Body mass index and cardiovascular disease risk factors in seven Asian and five Latin American centers: Data from the International Clinical Epidemiology Network (INCLEN)

dc.contributor.authorNogueira, Armando
dc.contributor.authorMarcopito, Luiz Francisco [UNIFESP]
dc.contributor.authorLanas, Fernando
dc.contributor.authorGaldames, Daniel
dc.contributor.authorWang, Jia Liang
dc.contributor.authorFang, Jing
dc.contributor.authorHu, Fan Wei
dc.contributor.authorRuiz, Alvaro
dc.contributor.authorLamsudin, Rusdi
dc.contributor.authorBeltran, Alfredo
dc.contributor.authorChongsuvivatwong, Virasakdi|Yai, Hat
dc.contributor.authorPoungvarin, Niphon
dc.contributor.authorKanluan, Tureesook
dc.contributor.authorTatsanavivat, Pyatat
dc.contributor.authorKaen, Khon
dc.contributor.authorHeller, Richard
dc.contributor.authorPage, John
dc.contributor.authorO'Connell, Diane
dc.contributor.authorDobson, Annette
dc.contributor.authorValenti, Lisa
dc.contributor.institutionUniversidade Federal do Rio de Janeiro (UFRJ)
dc.contributor.institutionUniversidade Federal de São Paulo (UNIFESP)
dc.contributor.institutionUNIV LA FRONTERA
dc.contributor.institutionUNIV CHILE
dc.contributor.institutionW CHINA UNIV MED SCI
dc.contributor.institutionSHANGHAI MED UNIV
dc.contributor.institutionPONTIFICA UNIV JAVERIANA
dc.contributor.institutionGADJAH MADA UNIV
dc.contributor.institutionUNIV PHILIPPINES
dc.contributor.institutionPRINCE SONGKLA UNIV
dc.contributor.institutionMAHIDOL UNIV
dc.contributor.institutionKHON KAEN UNIV
dc.contributor.institutionUNIV NEWCASTLE
dc.date.accessioned2018-06-18T11:15:28Z
dc.date.available2018-06-18T11:15:28Z
dc.date.issued1996-05-01
dc.description.abstractWe have tested the hypothesis that the relationship between body mass index (BMI) and other cardiovascular disease (CVD) risk factors as well as socioeconomic status is different in five Latin American populations (where BMI is high) and seven Asian populations (where BMI is low).Random samples of approximately 200 males aged between 35 and 65 years were selected from 12 general or industrial populations in Latin America and Asia. Standardized measures of height, weight, blood pressure, blood cholesterol, cigarette smoking, highest level of completed education, occupation and income were made.The mean BMI (kg/m(2)) was 25.3 (SD 3.74) in the five Latin American populations (which were all urban), 22.2 (SD 3.24) in the four Asian urban populations and 21.4 (SD 3.33) in the three Asian rural populations. Despite the differences in mean BMI levels, statistically significant positive relationships of a similar magnitude were seen between BMI and blood pressure levels in Latin America and Asia. Similarly, there was a statistically significant positive relationship found between BMI and total cholesterol in both Latin American and Asian urban samples, but of a higher magnitude in Asian rural samples. Current cigarette smokers had significantly lower BMI than ex-smokers or never smokers in Latin America and Asia. In Asia, these were statistically significant positive associations between BMI and levels of education and income as well as with occupation - these relationships were stronger for education and occupation in rural than in urban samples. There were no statistically significant associations between BMI and these measures of socioeconomic status in Latin America.The similarities of the associations between BMI and blood pressure and cholesterol levels in the two groups suggest that efforts to reduce BMI in all populations is likely to be important in reducing risk of CVD. Preventing the future rise of BMI in populations where BMI is still relatively low is a high priority. The difference in association between BMI and socioeconomic status in the different population groups requires study of the way sociocultural factors influence behavior that determines BMI levels.en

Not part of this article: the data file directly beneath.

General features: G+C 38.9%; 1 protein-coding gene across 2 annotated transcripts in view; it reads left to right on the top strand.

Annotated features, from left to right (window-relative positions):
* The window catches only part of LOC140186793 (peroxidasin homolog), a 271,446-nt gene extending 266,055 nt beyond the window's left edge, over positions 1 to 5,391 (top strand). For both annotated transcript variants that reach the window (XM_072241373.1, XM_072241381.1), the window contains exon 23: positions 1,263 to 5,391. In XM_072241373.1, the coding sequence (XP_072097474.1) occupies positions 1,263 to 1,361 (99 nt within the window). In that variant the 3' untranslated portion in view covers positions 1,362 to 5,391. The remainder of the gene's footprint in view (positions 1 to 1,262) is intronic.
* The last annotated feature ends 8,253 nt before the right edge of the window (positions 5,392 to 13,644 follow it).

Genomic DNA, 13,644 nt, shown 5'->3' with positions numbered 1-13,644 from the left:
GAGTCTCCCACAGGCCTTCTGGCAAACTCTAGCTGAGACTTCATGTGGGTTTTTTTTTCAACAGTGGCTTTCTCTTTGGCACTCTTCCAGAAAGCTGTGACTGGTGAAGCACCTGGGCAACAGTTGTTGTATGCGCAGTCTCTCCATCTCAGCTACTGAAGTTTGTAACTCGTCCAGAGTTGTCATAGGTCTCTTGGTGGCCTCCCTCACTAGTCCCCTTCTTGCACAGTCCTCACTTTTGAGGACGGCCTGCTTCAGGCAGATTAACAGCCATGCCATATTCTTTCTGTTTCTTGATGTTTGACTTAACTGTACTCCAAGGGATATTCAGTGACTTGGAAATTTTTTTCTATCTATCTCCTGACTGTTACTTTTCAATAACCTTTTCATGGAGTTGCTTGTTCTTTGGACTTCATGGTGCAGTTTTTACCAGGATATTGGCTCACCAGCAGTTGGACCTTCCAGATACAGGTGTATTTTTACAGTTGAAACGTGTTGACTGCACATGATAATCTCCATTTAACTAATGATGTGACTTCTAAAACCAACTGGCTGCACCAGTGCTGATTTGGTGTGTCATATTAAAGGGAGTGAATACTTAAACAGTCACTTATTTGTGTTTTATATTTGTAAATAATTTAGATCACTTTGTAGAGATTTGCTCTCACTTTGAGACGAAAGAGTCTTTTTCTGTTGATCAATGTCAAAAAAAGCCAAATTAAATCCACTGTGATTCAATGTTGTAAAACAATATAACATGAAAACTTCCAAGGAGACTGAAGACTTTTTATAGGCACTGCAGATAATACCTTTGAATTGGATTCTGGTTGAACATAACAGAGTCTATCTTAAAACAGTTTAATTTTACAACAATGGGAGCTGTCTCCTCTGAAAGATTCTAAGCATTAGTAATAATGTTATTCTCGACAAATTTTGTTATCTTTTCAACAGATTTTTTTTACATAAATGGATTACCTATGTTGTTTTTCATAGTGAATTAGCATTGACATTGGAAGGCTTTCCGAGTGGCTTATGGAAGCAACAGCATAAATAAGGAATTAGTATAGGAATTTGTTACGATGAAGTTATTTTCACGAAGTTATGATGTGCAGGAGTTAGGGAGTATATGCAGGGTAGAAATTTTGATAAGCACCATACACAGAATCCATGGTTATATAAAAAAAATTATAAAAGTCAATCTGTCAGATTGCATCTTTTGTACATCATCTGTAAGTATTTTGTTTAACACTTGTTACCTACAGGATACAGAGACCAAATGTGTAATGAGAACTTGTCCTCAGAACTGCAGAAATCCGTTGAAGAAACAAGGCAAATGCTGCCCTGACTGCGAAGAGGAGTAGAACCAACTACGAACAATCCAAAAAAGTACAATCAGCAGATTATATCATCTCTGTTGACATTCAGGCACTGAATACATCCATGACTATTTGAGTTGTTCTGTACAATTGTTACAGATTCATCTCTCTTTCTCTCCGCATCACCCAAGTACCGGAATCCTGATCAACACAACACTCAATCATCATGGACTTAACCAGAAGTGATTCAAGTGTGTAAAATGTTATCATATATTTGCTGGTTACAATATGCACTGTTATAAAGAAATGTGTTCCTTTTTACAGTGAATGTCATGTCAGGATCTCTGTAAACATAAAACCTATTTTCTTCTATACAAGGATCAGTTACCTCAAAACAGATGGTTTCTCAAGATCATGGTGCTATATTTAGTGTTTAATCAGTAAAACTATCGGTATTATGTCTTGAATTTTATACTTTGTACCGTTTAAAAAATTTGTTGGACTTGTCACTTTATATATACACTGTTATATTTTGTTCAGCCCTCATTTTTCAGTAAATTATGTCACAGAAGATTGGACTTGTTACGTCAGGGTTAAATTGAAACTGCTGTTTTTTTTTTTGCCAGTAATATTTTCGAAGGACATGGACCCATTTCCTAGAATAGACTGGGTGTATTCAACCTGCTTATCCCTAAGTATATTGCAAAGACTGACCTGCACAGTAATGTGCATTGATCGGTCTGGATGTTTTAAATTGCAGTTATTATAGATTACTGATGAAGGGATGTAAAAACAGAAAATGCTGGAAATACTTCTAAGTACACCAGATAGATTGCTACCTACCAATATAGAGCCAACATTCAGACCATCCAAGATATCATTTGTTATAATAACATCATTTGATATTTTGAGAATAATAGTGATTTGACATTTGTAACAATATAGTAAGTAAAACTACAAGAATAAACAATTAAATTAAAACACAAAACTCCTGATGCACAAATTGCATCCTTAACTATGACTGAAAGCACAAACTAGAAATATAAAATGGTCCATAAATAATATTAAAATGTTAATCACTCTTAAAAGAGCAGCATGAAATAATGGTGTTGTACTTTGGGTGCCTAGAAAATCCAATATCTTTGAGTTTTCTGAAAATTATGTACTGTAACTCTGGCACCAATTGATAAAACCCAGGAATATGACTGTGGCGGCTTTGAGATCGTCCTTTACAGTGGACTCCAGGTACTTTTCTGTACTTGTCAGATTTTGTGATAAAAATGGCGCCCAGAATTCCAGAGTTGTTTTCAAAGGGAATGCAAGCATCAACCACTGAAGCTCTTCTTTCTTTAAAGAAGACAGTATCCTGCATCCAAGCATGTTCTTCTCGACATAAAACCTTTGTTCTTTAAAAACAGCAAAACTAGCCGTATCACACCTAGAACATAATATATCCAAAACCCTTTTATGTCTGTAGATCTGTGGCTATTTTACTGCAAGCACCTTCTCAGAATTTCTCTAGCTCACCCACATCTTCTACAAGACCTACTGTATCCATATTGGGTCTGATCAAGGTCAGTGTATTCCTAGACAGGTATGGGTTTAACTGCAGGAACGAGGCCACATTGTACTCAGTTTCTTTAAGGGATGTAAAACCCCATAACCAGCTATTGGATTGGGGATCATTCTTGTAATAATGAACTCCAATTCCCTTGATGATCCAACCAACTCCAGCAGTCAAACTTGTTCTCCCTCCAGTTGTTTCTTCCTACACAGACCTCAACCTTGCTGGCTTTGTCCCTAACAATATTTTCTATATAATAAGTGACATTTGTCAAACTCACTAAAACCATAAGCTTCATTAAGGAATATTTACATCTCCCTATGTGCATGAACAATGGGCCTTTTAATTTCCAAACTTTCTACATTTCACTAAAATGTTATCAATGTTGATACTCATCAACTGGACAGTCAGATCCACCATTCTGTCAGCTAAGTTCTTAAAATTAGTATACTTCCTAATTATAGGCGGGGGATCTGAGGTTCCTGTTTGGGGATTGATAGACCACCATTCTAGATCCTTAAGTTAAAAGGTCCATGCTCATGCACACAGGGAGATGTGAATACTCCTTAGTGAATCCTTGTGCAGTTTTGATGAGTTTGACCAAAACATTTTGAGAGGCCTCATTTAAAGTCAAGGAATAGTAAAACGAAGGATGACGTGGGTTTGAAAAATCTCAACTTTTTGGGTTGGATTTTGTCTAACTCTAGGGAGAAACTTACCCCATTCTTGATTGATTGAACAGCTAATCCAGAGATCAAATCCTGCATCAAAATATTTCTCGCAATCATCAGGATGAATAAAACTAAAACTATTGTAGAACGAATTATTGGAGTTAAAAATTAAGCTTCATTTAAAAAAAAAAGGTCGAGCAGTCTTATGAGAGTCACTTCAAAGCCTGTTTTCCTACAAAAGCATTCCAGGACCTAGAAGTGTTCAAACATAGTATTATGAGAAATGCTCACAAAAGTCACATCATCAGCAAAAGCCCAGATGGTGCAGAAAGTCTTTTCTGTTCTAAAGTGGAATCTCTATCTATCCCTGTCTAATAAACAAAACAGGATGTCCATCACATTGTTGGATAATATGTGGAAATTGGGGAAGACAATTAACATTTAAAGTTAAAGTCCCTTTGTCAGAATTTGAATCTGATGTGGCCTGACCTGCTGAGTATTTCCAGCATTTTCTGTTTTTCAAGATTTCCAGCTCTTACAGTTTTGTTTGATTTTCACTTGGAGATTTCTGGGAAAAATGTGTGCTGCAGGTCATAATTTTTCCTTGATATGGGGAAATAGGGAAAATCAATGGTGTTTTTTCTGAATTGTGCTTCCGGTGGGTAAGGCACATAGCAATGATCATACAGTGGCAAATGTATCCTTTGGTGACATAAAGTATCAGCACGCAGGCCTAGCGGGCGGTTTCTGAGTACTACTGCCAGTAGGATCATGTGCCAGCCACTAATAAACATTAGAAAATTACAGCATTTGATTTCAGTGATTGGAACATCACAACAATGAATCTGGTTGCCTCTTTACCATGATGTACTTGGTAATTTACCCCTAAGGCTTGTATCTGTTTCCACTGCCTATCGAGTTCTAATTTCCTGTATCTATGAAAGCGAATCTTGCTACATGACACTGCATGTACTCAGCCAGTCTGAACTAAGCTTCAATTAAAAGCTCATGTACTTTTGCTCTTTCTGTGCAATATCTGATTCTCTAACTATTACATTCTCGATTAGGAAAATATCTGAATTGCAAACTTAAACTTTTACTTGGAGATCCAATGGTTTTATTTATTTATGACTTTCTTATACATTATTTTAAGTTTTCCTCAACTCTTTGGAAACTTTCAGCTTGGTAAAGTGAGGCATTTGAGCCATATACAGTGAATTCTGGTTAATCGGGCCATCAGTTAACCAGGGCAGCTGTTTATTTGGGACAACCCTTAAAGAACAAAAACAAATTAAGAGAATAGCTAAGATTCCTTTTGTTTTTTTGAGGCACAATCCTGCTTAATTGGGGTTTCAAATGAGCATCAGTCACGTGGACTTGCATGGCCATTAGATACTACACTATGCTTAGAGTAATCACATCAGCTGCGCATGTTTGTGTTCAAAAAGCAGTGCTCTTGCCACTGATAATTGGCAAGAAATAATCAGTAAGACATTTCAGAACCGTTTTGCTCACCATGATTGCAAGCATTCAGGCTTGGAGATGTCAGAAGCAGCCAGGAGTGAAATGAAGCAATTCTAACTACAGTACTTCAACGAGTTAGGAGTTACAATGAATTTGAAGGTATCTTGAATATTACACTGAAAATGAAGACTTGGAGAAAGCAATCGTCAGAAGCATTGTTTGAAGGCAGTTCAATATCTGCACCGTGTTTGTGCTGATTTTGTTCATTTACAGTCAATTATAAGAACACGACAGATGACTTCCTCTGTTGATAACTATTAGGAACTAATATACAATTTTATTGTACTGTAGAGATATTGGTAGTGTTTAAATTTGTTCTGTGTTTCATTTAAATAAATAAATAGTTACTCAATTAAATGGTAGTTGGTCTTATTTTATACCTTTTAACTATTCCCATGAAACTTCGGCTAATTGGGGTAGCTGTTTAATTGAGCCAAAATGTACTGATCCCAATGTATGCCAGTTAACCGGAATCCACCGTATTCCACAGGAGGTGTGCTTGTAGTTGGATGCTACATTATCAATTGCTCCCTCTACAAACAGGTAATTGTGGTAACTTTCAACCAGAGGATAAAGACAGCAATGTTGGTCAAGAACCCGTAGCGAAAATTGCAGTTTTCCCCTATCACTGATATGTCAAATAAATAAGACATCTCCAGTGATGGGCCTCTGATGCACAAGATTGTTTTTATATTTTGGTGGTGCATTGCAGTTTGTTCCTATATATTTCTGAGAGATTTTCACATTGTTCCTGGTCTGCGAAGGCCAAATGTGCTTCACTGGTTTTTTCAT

dc.description.affiliationUNIV FED RIO DE JANEIRO, BR-21945 RIO DE JANEIRO, BRAZIL
dc.description.affiliationESCOLA PAULISTA MED, SAO PAULO, BRAZIL
dc.description.affiliationUNIV LA FRONTERA, TEMUCO, CHILE
dc.description.affiliationUNIV CHILE, SANTIAGO, CHILE
dc.description.affiliationW CHINA UNIV MED SCI, CHENGDU 610041, PEOPLES R CHINA
dc.description.affiliationSHANGHAI MED UNIV, SHANGHAI, PEOPLES R CHINA
dc.description.affiliationPONTIFICA UNIV JAVERIANA, SANTA FE DE BOGOTA, COLOMBIA
dc.description.affiliationGADJAH MADA UNIV, YOGYAKARTA, INDONESIA
dc.description.affiliationUNIV PHILIPPINES, MANILA, PHILIPPINES
dc.description.affiliationPRINCE SONGKLA UNIV, HAT YAI, THAILAND
dc.description.affiliationMAHIDOL UNIV, BANGKOK 10700, THAILAND
dc.description.affiliationKHON KAEN UNIV, CTR CLIN EPIDEMIOL & BIOSTAT, KHON KAEN 40002, THAILAND
dc.description.affiliationUNIV NEWCASTLE, NEWCASTLE, NSW 2308, AUSTRALIA
dc.description.affiliationUnifespESCOLA PAULISTA MED, SAO PAULO, BRAZIL
dc.description.sourceWeb of Science
dc.format.extent221-228
dc.identifierhttp://dx.doi.org/10.1002/j.1550-8528.1996.tb00540.x
dc.identifier.citationObesity Research. Baton Rouge: North Amer Assoc Study Obesity, v. 4, n. 3, p. 221-228, 1996.
dc.identifier.doi10.1002/j.1550-8528.1996.tb00540.x
dc.identifier.issn1071-7323
dc.identifier.urihttp://repositorio.unifesp.br/handle/11600/45053
dc.identifier.wosWOS:A1996UH78400002
dc.language.isoeng
dc.publisherNorth Amer Assoc Study Obesity
dc.relation.ispartofObesity Research
dc.rightsAcesso aberto
dc.subjectobesityen
dc.subjectdeveloping worlden
dc.subjectheart disease risken
dc.titleBody mass index and cardiovascular disease risk factors in seven Asian and five Latin American centers: Data from the International Clinical Epidemiology Network (INCLEN)en
dc.typeArtigo
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